Clubs

Keri Carlson

Besides the occasional Prince sighting, the Twin Cities are not a place of rock stars. While the Xcel Energy Center and the Target Center bring in their fair share of superstars (David Bowie in January), many times the biggest acts and festivals still consider these parts to be fly-over land. But who needs that cocky, holier-than-thou attitude mixed with BMWs and a coke habit anyway?

The Twin Cities might lack in celebrities, but we have something better and more important. We have a scene – a nationally respected scene. Today, bands still hit the First Avenue stage in awe at the fact it is the same place Prince, the Replacements and Husker Du all stood. The past has given us a reputation of meaningful and long-lasting music in do-it-yourself fashion that artists such as Fog, Dillinger Four and Atmosphere continue to expand from. Because of this reputation, the most influential artists in music come to the Twin Cities, providing every week with numerous options to see local, national and international artists in a club setting. It’s these clubs that help ensure this town is one of the best music scenes in the country.

Run down the concert calendar each week and surely you can find plenty of shows to see. Unfortunately for those under 21, the options are limited. Ever since the demise of the beloved all-age club the Foxfire, which closed in 2000, a solid all-age club has been missing. But plenty of clubs offer all-ages shows – enough to ensure at least a couple of choices each week.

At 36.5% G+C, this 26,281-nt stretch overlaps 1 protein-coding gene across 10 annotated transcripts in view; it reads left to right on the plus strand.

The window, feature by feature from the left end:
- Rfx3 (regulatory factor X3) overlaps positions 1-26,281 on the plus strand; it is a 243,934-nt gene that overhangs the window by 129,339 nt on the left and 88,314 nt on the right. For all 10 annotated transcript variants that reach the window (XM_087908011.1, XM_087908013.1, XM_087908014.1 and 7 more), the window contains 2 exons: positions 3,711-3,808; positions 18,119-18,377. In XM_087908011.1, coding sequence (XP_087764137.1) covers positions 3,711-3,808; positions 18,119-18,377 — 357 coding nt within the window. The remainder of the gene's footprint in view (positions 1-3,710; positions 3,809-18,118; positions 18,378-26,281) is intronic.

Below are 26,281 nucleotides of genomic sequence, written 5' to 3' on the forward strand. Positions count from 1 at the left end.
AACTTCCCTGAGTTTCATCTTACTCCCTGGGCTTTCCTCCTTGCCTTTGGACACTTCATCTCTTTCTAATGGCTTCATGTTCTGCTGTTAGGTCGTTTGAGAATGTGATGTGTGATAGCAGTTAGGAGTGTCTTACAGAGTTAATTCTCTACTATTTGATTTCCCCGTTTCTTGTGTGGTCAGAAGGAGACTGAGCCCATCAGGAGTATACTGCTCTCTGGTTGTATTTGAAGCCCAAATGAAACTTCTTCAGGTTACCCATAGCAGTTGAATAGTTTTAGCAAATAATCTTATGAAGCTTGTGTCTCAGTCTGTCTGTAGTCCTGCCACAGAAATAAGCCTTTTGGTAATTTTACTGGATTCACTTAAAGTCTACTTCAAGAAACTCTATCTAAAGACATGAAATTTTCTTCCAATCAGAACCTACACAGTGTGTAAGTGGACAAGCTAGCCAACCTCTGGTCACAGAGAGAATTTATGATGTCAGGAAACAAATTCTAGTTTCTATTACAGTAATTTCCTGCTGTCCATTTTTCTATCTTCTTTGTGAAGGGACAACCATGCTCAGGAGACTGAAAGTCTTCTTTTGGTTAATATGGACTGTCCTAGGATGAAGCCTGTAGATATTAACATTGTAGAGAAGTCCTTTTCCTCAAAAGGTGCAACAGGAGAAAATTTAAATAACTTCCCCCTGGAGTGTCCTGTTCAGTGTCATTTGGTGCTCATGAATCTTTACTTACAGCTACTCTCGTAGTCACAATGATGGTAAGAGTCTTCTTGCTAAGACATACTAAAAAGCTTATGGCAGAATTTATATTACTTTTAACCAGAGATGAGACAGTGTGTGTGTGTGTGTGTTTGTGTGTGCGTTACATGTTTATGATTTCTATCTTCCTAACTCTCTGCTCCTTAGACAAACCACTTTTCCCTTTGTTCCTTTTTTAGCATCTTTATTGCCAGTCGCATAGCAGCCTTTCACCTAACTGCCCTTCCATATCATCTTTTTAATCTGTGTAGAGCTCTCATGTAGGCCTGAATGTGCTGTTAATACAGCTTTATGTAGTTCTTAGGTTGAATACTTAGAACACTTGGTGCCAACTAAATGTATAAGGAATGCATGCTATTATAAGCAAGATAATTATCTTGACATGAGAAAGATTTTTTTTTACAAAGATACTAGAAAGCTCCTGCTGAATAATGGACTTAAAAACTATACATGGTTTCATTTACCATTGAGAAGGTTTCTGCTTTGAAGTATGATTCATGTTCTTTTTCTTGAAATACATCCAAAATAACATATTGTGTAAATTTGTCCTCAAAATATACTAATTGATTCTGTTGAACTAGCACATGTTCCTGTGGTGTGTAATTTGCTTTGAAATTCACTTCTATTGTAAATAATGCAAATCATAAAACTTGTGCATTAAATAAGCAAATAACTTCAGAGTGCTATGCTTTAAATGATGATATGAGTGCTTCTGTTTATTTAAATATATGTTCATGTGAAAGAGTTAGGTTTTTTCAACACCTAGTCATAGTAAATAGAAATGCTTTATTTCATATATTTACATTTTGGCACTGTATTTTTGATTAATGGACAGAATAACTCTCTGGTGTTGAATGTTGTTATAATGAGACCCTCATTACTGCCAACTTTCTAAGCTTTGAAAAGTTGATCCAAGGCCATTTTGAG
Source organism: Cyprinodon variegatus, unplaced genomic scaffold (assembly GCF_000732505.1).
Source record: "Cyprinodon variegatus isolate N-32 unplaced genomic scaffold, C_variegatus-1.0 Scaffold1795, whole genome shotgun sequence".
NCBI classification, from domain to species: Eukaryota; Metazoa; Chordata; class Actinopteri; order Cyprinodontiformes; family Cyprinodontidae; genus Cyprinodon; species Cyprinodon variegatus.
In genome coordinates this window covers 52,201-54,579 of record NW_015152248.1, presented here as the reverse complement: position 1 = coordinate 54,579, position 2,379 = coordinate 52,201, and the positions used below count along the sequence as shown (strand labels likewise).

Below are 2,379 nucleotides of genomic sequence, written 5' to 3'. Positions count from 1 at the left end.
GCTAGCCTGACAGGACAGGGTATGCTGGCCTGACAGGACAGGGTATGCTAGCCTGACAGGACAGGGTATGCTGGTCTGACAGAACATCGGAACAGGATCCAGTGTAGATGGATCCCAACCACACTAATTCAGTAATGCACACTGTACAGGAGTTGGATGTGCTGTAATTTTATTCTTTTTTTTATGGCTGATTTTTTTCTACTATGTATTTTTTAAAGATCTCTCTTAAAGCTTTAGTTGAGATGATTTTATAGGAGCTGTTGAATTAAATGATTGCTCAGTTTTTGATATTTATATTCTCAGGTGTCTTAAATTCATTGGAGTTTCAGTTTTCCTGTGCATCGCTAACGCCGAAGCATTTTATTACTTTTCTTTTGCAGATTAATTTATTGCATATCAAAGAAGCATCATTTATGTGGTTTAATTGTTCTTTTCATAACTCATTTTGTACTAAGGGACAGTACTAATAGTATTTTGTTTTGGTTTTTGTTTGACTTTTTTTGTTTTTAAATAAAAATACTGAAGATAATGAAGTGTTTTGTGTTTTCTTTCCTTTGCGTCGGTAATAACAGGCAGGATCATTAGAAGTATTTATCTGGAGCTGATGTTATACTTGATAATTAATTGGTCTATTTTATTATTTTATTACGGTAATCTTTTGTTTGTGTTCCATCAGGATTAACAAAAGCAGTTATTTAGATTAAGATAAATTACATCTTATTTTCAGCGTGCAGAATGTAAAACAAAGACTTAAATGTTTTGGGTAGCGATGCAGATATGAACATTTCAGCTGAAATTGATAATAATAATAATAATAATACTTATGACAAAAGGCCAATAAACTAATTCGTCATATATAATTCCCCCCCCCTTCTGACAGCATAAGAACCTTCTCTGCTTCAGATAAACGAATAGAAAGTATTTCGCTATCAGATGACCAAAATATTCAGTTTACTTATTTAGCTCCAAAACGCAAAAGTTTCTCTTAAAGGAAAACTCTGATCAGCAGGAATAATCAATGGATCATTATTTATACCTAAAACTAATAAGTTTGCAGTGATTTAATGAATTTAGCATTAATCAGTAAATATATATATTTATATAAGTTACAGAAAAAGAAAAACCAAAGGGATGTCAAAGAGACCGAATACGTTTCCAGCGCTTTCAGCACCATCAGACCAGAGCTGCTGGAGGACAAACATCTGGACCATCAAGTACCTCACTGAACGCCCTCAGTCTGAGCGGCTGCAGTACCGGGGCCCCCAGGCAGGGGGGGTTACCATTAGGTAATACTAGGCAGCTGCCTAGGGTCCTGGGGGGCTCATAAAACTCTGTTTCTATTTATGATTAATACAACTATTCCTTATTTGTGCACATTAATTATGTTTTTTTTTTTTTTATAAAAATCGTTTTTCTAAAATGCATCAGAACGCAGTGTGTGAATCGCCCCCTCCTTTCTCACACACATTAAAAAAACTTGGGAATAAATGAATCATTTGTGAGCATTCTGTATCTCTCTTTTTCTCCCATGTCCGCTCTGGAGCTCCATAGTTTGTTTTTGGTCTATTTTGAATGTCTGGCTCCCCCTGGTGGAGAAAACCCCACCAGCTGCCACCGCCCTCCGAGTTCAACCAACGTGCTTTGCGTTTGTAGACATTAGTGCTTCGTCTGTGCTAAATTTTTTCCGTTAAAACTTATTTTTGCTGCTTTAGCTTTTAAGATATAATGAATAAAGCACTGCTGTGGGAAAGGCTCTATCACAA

Every Sunday night at the Dinkytowner Cafe is the “In the Garage” all-ages show. The restaurant, tucked away in a basement, provides cushy booths and sofas and serves classic burgers, fries and breakfast at anytime, while local indie rock, punk and hip-hop jams onstage.

The Babylon not only features all-age shows in a drug and alcohol-free atmosphere, but also includes guest speakers and activists, and has an art gallery in the space. The schedule is not very consistent but it is one of the best outlets for hardcore.

The newest venue on the scene, the Triple Rock, has greatly upped the number of all-ages shows since its birth this summer. Usually, the club offers all-ages shows at least once per week. Craig Finn of Lifter Puller remarked at one of the opening shows that this was one of the few clubs he has played that was meant to be a club – and it shows. The Triple Rock has a brilliant sound system and is the one of the few clubs to feature a stage you can see from any spot in the room.

The Quest Ascot room is always 18 plus and brings in the latest catch-’em-before-they-hit-MTV acts. It’s a beautiful room with fountains and mystical trees – like the Rainforest Cafe for rock. But make sure to get a spot up front and center or else the foliage might block your view of the band.

Everything from international acts to local pioneers of experimental jazz to old folks playing folk can be found at the Cedar Cultural Center. Take advantage of their student discount for a chance to see some of the most unique artists around.

Last and certainly not least, First Avenue and the Seventh Street Entry have a handful of all-ages shows every month. First Avenue is not considered the best club in town for no reason; just a quick look at the stars that feature past performers on the outside of the building gives you an idea this club is Minneapolis history.